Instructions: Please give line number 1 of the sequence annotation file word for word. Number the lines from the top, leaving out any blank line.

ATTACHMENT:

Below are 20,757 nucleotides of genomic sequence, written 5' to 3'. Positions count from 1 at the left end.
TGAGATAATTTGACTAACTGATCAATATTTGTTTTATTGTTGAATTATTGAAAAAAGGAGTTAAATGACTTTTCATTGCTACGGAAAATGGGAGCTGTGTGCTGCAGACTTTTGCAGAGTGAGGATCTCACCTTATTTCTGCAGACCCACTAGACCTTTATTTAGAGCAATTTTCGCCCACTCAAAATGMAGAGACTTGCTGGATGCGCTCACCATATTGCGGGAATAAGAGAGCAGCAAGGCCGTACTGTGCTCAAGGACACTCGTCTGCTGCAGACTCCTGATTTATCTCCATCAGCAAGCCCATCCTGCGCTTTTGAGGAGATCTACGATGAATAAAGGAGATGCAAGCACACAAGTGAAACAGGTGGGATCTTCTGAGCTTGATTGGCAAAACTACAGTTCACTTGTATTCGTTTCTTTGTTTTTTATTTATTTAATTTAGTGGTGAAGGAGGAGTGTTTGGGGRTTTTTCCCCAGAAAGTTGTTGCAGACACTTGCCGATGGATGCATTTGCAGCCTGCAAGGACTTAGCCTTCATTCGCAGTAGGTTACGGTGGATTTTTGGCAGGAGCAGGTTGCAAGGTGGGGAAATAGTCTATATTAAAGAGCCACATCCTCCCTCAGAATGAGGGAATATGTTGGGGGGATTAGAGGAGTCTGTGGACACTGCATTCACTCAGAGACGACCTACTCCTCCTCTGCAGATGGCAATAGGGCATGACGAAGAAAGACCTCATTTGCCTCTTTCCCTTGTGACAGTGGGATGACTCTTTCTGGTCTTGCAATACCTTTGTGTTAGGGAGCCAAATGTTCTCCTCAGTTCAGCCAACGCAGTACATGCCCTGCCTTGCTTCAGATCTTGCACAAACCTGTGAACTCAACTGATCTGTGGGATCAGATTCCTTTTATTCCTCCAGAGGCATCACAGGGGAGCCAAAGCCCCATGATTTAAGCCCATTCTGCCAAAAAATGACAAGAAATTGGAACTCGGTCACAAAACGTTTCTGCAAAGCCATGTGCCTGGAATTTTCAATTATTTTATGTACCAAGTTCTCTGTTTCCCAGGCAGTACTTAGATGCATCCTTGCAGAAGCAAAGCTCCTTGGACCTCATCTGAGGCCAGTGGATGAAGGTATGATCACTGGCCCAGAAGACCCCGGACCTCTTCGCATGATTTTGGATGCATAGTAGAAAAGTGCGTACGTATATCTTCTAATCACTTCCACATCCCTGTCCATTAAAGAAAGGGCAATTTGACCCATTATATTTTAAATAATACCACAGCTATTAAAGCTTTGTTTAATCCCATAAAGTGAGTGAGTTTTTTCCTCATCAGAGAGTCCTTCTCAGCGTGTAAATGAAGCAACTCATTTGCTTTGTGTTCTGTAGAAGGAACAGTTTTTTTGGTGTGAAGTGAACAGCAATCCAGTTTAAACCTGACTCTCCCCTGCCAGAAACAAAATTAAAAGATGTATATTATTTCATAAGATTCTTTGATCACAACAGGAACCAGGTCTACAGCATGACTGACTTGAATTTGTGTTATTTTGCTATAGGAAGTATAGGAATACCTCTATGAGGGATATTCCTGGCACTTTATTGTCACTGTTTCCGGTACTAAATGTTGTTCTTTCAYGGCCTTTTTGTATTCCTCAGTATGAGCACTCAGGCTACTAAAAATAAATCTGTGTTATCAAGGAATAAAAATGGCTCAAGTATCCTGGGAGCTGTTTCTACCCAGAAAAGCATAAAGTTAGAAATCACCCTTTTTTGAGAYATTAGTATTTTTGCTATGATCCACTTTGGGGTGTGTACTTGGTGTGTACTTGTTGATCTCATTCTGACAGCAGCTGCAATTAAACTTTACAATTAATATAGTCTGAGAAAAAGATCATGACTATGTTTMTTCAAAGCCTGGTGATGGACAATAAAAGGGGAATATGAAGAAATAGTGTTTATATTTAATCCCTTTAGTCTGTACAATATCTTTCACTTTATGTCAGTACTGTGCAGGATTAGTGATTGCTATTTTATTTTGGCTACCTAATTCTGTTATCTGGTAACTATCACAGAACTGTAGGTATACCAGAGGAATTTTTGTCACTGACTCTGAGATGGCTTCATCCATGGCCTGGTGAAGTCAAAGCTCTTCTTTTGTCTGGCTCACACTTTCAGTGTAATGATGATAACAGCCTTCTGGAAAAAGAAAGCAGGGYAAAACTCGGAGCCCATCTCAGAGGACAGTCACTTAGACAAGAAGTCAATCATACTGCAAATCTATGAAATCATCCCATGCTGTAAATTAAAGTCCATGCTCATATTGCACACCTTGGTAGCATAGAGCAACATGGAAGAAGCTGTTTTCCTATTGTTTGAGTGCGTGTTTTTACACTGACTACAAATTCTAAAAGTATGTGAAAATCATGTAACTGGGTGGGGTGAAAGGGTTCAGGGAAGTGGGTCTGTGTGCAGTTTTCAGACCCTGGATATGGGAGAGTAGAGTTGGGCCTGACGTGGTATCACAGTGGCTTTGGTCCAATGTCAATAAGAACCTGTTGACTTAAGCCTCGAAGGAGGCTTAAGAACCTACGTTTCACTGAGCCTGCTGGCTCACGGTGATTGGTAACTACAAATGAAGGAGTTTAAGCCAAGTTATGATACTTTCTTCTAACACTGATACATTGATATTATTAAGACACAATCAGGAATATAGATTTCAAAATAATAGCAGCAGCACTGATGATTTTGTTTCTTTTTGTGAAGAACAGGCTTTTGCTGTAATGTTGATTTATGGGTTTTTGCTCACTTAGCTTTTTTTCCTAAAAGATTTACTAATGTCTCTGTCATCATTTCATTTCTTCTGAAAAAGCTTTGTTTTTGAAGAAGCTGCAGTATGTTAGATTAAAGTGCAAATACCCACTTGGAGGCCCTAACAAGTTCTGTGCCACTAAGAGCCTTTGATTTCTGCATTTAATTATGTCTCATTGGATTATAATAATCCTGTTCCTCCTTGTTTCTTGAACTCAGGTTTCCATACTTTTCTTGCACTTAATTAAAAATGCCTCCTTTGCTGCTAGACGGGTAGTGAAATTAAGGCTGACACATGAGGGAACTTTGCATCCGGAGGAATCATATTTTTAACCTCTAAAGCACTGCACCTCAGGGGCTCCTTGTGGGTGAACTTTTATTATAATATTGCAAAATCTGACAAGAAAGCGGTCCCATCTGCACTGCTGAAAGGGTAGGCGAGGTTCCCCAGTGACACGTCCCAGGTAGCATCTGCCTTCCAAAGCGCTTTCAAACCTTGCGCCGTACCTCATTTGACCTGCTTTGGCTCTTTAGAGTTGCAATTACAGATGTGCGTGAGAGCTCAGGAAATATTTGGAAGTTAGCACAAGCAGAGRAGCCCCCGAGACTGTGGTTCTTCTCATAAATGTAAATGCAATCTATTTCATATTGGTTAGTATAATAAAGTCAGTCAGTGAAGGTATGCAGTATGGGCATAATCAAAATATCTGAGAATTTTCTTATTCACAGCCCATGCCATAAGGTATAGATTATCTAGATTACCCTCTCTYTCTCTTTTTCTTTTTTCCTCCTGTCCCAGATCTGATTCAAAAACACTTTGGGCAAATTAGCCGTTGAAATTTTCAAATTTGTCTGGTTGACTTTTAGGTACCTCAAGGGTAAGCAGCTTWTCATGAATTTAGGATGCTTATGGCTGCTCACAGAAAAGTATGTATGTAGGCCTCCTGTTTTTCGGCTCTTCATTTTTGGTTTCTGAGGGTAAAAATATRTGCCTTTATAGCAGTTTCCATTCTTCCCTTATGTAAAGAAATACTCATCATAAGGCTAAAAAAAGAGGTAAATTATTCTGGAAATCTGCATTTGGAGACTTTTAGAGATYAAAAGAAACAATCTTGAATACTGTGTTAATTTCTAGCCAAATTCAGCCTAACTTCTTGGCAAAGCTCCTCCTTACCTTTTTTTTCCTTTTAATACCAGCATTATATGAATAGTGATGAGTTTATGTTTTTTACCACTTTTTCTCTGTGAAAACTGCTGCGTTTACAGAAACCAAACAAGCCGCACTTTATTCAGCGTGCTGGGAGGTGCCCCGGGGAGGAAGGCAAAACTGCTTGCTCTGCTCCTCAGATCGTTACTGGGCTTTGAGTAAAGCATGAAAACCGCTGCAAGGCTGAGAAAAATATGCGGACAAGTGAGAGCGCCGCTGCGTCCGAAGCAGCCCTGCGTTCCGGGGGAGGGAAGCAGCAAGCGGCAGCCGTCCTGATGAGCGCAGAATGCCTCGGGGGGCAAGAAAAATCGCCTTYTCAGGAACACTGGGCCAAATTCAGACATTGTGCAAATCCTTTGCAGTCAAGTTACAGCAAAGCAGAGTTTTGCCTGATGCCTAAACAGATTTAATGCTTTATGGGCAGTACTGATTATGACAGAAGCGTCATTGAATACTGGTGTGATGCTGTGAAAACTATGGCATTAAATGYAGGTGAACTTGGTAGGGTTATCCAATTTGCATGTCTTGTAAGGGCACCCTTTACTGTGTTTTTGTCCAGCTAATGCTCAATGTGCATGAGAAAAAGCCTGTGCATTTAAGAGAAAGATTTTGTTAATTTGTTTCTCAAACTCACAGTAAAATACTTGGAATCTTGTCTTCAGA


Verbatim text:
Below are 20,757 nucleotides of genomic sequence, written 5' to 3'. Positions count from 1 at the left end.